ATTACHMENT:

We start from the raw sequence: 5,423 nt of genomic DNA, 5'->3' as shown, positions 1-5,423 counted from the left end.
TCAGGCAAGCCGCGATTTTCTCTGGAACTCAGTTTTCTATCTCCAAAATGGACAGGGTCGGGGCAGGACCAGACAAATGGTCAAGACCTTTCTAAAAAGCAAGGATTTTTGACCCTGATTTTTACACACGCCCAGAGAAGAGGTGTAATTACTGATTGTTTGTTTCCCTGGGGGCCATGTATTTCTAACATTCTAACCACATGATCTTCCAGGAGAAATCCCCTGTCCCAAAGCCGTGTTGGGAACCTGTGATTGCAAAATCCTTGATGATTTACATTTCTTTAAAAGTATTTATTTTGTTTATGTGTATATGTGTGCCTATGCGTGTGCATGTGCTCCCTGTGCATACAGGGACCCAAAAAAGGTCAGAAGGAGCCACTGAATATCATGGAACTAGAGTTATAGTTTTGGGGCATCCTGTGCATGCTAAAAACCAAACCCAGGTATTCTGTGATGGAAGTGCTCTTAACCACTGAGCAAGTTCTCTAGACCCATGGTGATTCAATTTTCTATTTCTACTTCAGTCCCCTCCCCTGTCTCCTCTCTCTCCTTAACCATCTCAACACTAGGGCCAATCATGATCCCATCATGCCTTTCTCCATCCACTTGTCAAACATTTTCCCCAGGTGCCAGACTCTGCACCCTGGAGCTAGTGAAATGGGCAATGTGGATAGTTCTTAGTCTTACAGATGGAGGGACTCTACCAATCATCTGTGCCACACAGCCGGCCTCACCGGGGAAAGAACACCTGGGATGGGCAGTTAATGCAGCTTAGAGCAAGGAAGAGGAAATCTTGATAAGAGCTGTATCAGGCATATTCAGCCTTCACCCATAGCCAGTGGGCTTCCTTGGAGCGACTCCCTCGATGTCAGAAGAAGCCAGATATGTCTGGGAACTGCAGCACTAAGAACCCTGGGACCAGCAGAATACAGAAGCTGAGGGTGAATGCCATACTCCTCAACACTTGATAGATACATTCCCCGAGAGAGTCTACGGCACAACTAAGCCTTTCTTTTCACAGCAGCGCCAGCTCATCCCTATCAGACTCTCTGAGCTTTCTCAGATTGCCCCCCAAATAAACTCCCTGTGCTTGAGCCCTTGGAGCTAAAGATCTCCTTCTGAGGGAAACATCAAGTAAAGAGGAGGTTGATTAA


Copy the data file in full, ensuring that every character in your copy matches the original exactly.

We start from the raw sequence: 5,423 nt of genomic DNA, 5'->3' as shown, positions 1-5,423 counted from the left end.
TCAGGCAAGCCGCGATTTTCTCTGGAACTCAGTTTTCTATCTCCAAAATGGACAGGGTCGGGGCAGGACCAGACAAATGGTCAAGACCTTTCTAAAAAGCAAGGATTTTTGACCCTGATTTTTACACACGCCCAGAGAAGAGGTGTAATTACTGATTGTTTGTTTCCCTGGGGGCCATGTATTTCTAACATTCTAACCACATGATCTTCCAGGAGAAATCCCCTGTCCCAAAGCCGTGTTGGGAACCTGTGATTGCAAAATCCTTGATGATTTACATTTCTTTAAAAGTATTTATTTTGTTTATGTGTATATGTGTGCCTATGCGTGTGCATGTGCTCCCTGTGCATACAGGGACCCAAAAAAGGTCAGAAGGAGCCACTGAATATCATGGAACTAGAGTTATAGTTTTGGGGCATCCTGTGCATGCTAAAAACCAAACCCAGGTATTCTGTGATGGAAGTGCTCTTAACCACTGAGCAAGTTCTCTAGACCCATGGTGATTCAATTTTCTATTTCTACTTCAGTCCCCTCCCCTGTCTCCTCTCTCTCCTTAACCATCTCAACACTAGGGCCAATCATGATCCCATCATGCCTTTCTCCATCCACTTGTCAAACATTTTCCCCAGGTGCCAGACTCTGCACCCTGGAGCTAGTGAAATGGGCAATGTGGATAGTTCTTAGTCTTACAGATGGAGGGACTCTACCAATCATCTGTGCCACACAGCCGGCCTCACCGGGGAAAGAACACCTGGGATGGGCAGTTAATGCAGCTTAGAGCAAGGAAGAGGAAATCTTGATAAGAGCTGTATCAGGCATATTCAGCCTTCACCCATAGCCAGTGGGCTTCCTTGGAGCGACTCCCTCGATGTCAGAAGAAGCCAGATATGTCTGGGAACTGCAGCACTAAGAACCCTGGGACCAGCAGAATACAGAAGCTGAGGGTGAATGCCATACTCCTCAACACTTGATAGATACATTCCCCGAGAGAGTCTACGGCACAACTAAGCCTTTCTTTTCACAGCAGCGCCAGCTCATCCCTATCAGACTCTCTGAGCTTTCTCAGATTGCCCCCCAAATAAACTCCCTGTGCTTGAGCCCTTGGAGCTAAAGATCTCCTTCTGAGGGAAACATCAAGTAAAGAGGAGGTTGATTAA